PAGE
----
A view of Westbrook’s parking garage from Willian Clarke Drive. Robert Lowell / American Journal

These signs went up late last summer during the tenure of Mayor Michael Foley.  Robert Lowell / American Journal

The date Westbrook’s multimillion-dollar parking garage will open remains unknown this week, months after the city posted “opening soon” signs throughout downtown.

“My understanding is that the setting of an official opening date is primarily pending final inspection from the state of the elevator,” Mayor David Morse said this week. “The garage needs to be fully accessible in order to be open to the public.”

Morse said the garage has 407 parking spaces and will be free to users but Project Manager Robyn Saunders said the city might not have an opening day set for a few more weeks.

Time has dragged on since signs were posted. “People are talking about the garage every day,” Joe Salisbury, owner of The Daily Grind coffee shop in downtown Westbrook, said Tuesday.

The city blames supply chain problems for the delay.

“Electrical components have caused substantial delays globally in the construction industry,” Saunders said. “Our parking garage is not exempt from those issues.”


The electrical components are in and power has been installed, she said. Subcontractors are completing installation of security cameras, communication systems, elevator systems, fire monitoring and other lighting and safety systems.

Local and state inspections will take some time and staff will require training to maintain and operate the
systems, she said.

“The city cannot set an opening date until the inspections progress,” she said.

The garage cost about $21 million, according to Saunders, and proceeds from a TIF are paying for it.

It will be a “great benefit to our current and future downtown businesses,” Morse said.

Saunders said the garage will be open around the clock, seven days a week, dispelling recent rumors buzzing through downtown that hours would be 8 a.m. to 5 p.m.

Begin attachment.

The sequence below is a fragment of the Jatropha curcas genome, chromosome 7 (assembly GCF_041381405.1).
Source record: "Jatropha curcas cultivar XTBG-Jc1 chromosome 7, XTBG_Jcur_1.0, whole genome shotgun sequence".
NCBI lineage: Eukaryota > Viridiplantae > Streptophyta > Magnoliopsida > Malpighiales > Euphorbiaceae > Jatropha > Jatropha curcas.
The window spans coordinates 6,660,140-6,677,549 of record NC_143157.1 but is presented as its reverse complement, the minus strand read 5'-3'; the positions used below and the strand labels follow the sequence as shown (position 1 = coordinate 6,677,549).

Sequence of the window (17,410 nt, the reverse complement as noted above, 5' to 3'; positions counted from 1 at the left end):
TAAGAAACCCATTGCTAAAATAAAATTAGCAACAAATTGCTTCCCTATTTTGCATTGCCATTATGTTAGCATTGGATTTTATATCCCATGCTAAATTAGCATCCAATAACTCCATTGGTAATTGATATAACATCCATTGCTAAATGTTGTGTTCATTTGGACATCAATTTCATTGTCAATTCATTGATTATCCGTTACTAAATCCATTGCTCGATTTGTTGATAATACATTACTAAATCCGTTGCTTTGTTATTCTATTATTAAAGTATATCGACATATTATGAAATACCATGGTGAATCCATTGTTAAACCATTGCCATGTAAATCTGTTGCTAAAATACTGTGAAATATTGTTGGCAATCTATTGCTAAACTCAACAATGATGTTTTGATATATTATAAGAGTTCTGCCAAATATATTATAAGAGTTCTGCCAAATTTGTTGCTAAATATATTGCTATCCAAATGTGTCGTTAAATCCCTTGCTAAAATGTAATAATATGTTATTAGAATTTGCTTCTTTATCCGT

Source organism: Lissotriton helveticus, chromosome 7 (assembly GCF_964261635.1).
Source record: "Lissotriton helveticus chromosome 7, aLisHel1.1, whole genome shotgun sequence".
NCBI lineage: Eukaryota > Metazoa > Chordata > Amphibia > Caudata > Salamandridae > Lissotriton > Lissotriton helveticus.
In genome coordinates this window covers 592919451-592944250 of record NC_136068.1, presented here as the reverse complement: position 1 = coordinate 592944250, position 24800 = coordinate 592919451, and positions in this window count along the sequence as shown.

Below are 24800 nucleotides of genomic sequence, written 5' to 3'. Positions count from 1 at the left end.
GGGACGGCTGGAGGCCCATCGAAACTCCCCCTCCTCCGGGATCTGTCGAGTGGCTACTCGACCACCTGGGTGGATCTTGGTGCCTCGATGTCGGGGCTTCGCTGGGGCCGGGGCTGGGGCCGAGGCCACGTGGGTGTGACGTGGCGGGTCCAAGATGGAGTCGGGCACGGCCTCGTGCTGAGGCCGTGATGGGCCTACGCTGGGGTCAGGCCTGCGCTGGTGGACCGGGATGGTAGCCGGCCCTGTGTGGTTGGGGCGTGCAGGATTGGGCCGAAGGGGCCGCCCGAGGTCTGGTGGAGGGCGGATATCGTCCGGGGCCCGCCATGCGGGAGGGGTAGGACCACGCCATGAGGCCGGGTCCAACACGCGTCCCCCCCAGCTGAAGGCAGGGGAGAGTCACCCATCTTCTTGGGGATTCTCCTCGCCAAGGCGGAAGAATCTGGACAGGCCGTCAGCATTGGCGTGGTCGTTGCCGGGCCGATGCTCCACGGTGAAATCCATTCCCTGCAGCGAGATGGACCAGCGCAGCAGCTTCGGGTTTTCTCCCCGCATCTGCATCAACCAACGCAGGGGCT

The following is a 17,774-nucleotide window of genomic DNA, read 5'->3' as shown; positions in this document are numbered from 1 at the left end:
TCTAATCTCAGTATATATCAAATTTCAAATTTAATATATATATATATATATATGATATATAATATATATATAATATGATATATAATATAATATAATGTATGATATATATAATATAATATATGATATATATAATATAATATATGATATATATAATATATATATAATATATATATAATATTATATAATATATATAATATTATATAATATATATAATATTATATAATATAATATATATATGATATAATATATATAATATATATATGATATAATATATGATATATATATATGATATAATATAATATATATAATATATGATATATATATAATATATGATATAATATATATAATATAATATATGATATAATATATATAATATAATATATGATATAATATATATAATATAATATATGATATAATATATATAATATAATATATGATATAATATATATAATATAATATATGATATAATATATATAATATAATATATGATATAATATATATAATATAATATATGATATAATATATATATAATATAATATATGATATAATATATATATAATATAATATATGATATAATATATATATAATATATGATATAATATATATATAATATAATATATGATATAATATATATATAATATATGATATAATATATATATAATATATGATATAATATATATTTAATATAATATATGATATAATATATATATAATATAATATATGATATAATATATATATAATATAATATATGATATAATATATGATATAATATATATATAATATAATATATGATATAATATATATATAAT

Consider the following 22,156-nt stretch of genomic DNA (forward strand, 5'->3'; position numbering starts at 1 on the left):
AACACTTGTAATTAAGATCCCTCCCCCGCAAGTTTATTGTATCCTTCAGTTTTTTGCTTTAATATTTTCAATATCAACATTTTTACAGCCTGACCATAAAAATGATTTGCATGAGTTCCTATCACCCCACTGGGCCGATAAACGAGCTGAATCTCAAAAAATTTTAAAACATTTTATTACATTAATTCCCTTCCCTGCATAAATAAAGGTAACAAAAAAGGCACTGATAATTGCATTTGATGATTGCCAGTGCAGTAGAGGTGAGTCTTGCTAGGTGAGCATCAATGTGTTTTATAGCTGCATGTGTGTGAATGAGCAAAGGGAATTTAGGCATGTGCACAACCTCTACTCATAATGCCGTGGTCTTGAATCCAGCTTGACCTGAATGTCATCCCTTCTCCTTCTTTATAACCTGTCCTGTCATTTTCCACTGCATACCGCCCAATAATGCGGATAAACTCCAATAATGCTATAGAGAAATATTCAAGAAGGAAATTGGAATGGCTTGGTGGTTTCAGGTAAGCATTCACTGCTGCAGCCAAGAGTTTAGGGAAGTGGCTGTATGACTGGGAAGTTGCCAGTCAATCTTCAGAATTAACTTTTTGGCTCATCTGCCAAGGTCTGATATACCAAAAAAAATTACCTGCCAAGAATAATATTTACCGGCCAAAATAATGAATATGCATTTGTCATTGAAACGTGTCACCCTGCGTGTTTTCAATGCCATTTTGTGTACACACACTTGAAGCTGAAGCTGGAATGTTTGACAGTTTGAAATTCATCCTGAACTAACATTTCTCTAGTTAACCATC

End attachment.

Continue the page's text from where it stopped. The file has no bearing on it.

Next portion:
Morse said a few residents have voiced safety concerns about parking in the garage. He said glass stairwells have been designed for security visibility in addition to increased lighting in and around the garage, besides security cameras and emergency call boxes.

The entrance into Westbrook’s $21 million dollar parking garage from Vertical Way. Robert Lowell / American Journal

“The infusion of parking spaces into the downtown will provide more choices for parking than ever. So, if a garage is not your preference, then you still benefit from it because it makes the alternatives more available,” Morse said.

The garage went up during the tenure of Mayor Michael Foley, who resigned in February. Foley wrote in a Forum published Sept. 28 last year that the garage was to open soon and, earlier in an American Journal story Aug. 17, 2022, Foley expected the garage would open sometime near the end of 2023.

With the garage built, the city advertised last year for proposals to develop mixed-use buildings on surface parking lots – one on Main Street and two on Church Street.

Salisbury said his customers’ conversations are about the parking garage, the Vertical Harvest and the status of the three parking lots the city wants to build on. He said the general consensus is since the parking garage is already built “we need to embrace it and see how it will be used once it’s open. See how it will impact the downtown, if at all.”

“Let’s get the garage open for a year and see if people use it before we move forward and build on three lots downtown that we can never get back,” Salisbury said.

Morse said Wednesday that the 2006 parking study will be updated and commencement of it awaits the opening of the parking garage. Morse expects refinement of building projects will preserve more parking spaces than in initial proposals.

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